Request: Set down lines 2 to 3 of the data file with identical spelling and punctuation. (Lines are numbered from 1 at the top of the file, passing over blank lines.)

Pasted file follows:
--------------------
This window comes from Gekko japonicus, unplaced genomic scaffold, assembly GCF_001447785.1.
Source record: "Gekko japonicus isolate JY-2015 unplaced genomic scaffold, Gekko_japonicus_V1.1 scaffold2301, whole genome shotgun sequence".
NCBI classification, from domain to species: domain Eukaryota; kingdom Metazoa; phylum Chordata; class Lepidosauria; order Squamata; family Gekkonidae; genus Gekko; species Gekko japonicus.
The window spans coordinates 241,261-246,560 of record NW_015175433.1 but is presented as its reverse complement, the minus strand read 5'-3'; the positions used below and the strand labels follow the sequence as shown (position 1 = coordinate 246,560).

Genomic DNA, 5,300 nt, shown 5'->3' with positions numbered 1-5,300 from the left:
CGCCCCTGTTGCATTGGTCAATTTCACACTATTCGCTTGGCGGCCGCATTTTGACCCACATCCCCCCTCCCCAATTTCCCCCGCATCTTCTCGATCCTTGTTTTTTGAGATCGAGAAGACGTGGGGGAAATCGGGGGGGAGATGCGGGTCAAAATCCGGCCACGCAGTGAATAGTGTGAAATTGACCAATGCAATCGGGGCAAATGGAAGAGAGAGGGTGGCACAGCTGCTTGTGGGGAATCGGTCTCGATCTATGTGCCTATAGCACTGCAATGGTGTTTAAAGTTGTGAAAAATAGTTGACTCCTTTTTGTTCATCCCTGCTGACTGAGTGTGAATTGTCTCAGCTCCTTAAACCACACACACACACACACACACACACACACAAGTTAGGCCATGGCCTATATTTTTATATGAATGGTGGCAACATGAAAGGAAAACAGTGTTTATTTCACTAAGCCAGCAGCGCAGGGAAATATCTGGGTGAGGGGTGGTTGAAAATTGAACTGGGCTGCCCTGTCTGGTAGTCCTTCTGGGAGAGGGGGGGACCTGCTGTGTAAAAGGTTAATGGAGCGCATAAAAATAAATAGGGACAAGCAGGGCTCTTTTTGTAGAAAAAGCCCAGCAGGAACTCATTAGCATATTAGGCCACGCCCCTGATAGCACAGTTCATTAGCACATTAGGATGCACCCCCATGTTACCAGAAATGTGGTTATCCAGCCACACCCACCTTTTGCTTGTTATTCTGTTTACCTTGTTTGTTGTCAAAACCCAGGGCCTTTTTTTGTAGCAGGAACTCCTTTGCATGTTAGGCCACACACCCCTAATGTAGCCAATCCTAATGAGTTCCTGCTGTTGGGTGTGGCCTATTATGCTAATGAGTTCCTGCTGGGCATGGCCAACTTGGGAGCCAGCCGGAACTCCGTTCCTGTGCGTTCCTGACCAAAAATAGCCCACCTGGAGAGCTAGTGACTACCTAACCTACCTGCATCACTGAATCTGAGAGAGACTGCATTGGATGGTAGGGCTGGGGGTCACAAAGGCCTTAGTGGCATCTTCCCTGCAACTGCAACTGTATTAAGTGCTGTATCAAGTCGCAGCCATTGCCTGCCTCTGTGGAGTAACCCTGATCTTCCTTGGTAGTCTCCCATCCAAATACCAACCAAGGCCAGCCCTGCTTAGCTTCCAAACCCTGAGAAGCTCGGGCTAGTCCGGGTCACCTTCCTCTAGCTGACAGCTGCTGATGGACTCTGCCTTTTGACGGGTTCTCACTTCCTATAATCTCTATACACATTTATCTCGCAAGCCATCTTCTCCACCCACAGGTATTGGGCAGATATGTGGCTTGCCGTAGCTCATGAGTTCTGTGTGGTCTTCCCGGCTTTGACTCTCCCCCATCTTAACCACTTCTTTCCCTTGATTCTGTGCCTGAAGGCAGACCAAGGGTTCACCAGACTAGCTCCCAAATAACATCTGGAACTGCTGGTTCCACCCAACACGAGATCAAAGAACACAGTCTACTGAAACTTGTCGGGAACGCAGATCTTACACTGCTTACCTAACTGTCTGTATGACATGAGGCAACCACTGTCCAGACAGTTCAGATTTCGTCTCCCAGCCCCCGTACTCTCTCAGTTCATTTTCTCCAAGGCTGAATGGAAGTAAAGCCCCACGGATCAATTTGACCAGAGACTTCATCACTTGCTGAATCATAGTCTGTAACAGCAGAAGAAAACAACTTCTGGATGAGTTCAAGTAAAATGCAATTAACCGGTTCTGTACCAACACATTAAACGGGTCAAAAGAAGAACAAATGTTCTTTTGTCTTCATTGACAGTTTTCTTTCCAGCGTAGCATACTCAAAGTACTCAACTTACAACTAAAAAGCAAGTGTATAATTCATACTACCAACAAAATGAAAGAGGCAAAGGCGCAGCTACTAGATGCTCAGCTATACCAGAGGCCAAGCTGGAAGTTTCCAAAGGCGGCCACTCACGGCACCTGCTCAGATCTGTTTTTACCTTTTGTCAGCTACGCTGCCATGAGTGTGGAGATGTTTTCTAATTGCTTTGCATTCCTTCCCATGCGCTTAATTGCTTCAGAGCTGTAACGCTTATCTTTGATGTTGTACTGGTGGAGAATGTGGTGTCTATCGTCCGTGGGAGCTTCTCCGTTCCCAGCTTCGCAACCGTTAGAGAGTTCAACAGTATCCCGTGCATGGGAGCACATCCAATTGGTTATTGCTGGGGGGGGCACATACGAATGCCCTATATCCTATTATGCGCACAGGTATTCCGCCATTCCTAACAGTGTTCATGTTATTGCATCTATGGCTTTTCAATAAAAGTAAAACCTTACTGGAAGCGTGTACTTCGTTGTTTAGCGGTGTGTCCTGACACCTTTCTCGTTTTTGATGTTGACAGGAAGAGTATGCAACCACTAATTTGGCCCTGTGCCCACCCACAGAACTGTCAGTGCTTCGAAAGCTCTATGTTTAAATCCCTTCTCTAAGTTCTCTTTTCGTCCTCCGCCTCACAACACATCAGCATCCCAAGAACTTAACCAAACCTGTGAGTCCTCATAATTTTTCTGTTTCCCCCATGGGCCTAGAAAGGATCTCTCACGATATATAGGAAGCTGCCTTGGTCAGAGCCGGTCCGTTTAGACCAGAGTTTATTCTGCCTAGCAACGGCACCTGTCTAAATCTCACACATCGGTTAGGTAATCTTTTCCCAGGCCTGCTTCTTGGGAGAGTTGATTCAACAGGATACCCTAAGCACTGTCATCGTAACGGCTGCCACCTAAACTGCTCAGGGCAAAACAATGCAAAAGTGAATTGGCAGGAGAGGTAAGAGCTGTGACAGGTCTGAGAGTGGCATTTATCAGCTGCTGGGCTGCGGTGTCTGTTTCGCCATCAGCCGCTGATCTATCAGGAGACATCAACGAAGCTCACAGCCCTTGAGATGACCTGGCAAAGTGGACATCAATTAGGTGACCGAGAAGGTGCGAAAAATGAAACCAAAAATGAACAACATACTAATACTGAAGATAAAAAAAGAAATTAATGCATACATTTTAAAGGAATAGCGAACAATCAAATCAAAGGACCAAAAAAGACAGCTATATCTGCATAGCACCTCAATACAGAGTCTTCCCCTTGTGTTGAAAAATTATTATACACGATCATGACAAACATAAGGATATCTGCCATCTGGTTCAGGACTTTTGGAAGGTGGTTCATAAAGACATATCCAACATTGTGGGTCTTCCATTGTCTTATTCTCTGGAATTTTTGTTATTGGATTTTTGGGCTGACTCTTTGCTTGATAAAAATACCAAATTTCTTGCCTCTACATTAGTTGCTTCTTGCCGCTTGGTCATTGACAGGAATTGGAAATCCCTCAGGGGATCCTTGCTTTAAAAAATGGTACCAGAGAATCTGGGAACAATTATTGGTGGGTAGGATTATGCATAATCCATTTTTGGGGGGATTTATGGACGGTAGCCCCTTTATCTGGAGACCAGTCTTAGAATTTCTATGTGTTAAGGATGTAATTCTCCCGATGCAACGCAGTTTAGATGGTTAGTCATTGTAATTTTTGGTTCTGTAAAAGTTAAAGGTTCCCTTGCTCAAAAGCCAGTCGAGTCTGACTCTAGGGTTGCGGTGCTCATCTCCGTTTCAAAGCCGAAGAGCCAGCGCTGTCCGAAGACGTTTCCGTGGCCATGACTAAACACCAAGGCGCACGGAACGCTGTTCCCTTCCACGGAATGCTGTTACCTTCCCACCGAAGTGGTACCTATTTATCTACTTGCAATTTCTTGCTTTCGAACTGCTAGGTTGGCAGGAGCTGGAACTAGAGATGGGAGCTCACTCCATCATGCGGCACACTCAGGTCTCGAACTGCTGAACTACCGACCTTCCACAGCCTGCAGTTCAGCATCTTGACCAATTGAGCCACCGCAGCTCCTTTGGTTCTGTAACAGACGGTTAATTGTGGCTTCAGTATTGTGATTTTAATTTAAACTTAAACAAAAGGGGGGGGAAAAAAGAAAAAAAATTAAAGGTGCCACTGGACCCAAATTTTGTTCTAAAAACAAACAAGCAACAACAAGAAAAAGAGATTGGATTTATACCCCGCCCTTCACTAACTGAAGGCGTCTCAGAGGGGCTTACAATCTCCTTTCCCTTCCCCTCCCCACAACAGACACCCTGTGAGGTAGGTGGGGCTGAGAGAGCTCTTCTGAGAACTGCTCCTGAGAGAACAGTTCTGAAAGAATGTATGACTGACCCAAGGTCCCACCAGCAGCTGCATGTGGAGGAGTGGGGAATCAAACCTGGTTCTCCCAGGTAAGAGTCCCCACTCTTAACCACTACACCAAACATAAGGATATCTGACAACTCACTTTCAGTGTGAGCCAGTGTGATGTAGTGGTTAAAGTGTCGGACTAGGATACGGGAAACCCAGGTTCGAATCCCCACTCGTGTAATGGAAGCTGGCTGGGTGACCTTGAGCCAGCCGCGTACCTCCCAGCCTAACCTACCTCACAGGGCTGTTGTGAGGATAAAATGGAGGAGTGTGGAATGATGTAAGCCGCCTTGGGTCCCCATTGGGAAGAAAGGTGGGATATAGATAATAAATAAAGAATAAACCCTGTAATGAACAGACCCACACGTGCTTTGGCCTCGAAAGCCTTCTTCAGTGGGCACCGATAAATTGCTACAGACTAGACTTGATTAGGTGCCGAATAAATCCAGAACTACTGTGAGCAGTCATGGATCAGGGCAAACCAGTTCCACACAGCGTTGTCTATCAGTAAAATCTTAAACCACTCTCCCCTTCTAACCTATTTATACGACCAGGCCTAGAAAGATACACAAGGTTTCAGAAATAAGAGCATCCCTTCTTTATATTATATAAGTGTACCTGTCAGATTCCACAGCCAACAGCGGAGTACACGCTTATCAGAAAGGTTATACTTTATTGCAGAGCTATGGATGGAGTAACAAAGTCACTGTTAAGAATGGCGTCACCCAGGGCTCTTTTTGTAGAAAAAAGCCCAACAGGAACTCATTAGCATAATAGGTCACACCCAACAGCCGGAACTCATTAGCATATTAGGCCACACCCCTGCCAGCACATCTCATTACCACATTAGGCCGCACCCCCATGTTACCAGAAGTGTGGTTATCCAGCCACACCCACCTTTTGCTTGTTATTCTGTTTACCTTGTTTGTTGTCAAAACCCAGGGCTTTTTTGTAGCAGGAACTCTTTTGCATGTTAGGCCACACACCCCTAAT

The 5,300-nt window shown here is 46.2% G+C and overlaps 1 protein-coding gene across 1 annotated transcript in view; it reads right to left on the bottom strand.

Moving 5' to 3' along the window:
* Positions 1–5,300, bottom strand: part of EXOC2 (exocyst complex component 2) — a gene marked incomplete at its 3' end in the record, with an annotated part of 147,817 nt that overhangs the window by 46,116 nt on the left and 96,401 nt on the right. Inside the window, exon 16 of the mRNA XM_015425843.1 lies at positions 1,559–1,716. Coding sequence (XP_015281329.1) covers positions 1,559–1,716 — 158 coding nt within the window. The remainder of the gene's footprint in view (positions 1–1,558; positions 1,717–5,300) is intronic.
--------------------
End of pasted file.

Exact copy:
Source record: "Gekko japonicus isolate JY-2015 unplaced genomic scaffold, Gekko_japonicus_V1.1 scaffold2301, whole genome shotgun sequence".
NCBI classification, from domain to species: domain Eukaryota; kingdom Metazoa; phylum Chordata; class Lepidosauria; order Squamata; family Gekkonidae; genus Gekko; species Gekko japonicus.